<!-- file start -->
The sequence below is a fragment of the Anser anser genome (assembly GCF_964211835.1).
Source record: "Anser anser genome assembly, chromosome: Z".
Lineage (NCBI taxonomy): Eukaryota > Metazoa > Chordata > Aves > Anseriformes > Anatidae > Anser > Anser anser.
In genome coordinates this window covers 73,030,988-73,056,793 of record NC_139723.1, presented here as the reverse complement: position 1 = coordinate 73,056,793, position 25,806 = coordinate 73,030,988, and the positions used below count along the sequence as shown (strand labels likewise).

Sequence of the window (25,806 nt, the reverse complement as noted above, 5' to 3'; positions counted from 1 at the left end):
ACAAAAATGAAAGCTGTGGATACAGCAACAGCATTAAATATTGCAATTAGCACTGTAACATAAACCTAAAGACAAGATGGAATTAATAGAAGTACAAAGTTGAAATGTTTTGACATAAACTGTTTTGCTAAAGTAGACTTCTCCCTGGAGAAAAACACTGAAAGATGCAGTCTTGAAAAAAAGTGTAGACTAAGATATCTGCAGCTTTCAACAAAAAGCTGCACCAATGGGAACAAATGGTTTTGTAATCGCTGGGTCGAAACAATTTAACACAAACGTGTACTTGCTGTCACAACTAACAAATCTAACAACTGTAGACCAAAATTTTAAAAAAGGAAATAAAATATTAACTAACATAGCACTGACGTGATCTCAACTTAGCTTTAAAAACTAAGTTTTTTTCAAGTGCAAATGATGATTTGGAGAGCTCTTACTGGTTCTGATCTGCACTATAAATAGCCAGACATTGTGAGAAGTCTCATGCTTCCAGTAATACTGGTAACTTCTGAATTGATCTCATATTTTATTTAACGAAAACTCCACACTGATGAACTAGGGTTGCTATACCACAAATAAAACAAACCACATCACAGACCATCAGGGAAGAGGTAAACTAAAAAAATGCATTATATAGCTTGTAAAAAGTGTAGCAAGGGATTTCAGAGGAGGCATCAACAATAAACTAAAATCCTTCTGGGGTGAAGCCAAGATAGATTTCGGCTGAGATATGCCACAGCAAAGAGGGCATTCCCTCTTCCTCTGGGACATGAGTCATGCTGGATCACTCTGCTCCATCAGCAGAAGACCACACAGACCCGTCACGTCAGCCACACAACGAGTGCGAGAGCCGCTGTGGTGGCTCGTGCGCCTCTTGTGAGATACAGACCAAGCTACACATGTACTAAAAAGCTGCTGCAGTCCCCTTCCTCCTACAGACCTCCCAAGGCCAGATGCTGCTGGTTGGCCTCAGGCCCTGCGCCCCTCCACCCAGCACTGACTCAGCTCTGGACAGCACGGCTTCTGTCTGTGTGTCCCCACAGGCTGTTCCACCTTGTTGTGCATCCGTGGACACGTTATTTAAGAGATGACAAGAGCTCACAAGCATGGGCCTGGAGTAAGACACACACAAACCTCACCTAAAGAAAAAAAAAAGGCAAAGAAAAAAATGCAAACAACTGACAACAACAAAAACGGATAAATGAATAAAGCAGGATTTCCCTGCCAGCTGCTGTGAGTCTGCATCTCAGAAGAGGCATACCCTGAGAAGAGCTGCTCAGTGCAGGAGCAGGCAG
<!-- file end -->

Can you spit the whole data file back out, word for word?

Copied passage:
The sequence below is a fragment of the Anser anser genome (assembly GCF_964211835.1).
Source record: "Anser anser genome assembly, chromosome: Z".
Lineage (NCBI taxonomy): Eukaryota > Metazoa > Chordata > Aves > Anseriformes > Anatidae > Anser > Anser anser.
In genome coordinates this window covers 73,030,988-73,056,793 of record NC_139723.1, presented here as the reverse complement: position 1 = coordinate 73,056,793, position 25,806 = coordinate 73,030,988, and the positions used below count along the sequence as shown (strand labels likewise).

Sequence of the window (25,806 nt, the reverse complement as noted above, 5' to 3'; positions counted from 1 at the left end):
ACAAAAATGAAAGCTGTGGATACAGCAACAGCATTAAATATTGCAATTAGCACTGTAACATAAACCTAAAGACAAGATGGAATTAATAGAAGTACAAAGTTGAAATGTTTTGACATAAACTGTTTTGCTAAAGTAGACTTCTCCCTGGAGAAAAACACTGAAAGATGCAGTCTTGAAAAAAAGTGTAGACTAAGATATCTGCAGCTTTCAACAAAAAGCTGCACCAATGGGAACAAATGGTTTTGTAATCGCTGGGTCGAAACAATTTAACACAAACGTGTACTTGCTGTCACAACTAACAAATCTAACAACTGTAGACCAAAATTTTAAAAAAGGAAATAAAATATTAACTAACATAGCACTGACGTGATCTCAACTTAGCTTTAAAAACTAAGTTTTTTTCAAGTGCAAATGATGATTTGGAGAGCTCTTACTGGTTCTGATCTGCACTATAAATAGCCAGACATTGTGAGAAGTCTCATGCTTCCAGTAATACTGGTAACTTCTGAATTGATCTCATATTTTATTTAACGAAAACTCCACACTGATGAACTAGGGTTGCTATACCACAAATAAAACAAACCACATCACAGACCATCAGGGAAGAGGTAAACTAAAAAAATGCATTATATAGCTTGTAAAAAGTGTAGCAAGGGATTTCAGAGGAGGCATCAACAATAAACTAAAATCCTTCTGGGGTGAAGCCAAGATAGATTTCGGCTGAGATATGCCACAGCAAAGAGGGCATTCCCTCTTCCTCTGGGACATGAGTCATGCTGGATCACTCTGCTCCATCAGCAGAAGACCACACAGACCCGTCACGTCAGCCACACAACGAGTGCGAGAGCCGCTGTGGTGGCTCGTGCGCCTCTTGTGAGATACAGACCAAGCTACACATGTACTAAAAAGCTGCTGCAGTCCCCTTCCTCCTACAGACCTCCCAAGGCCAGATGCTGCTGGTTGGCCTCAGGCCCTGCGCCCCTCCACCCAGCACTGACTCAGCTCTGGACAGCACGGCTTCTGTCTGTGTGTCCCCACAGGCTGTTCCACCTTGTTGTGCATCCGTGGACACGTTATTTAAGAGATGACAAGAGCTCACAAGCATGGGCCTGGAGTAAGACACACACAAACCTCACCTAAAGAAAAAAAAAAGGCAAAGAAAAAAATGCAAACAACTGACAACAACAAAAACGGATAAATGAATAAAGCAGGATTTCCCTGCCAGCTGCTGTGAGTCTGCATCTCAGAAGAGGCATACCCTGAGAAGAGCTGCTCAGTGCAGGAGCAGGCAG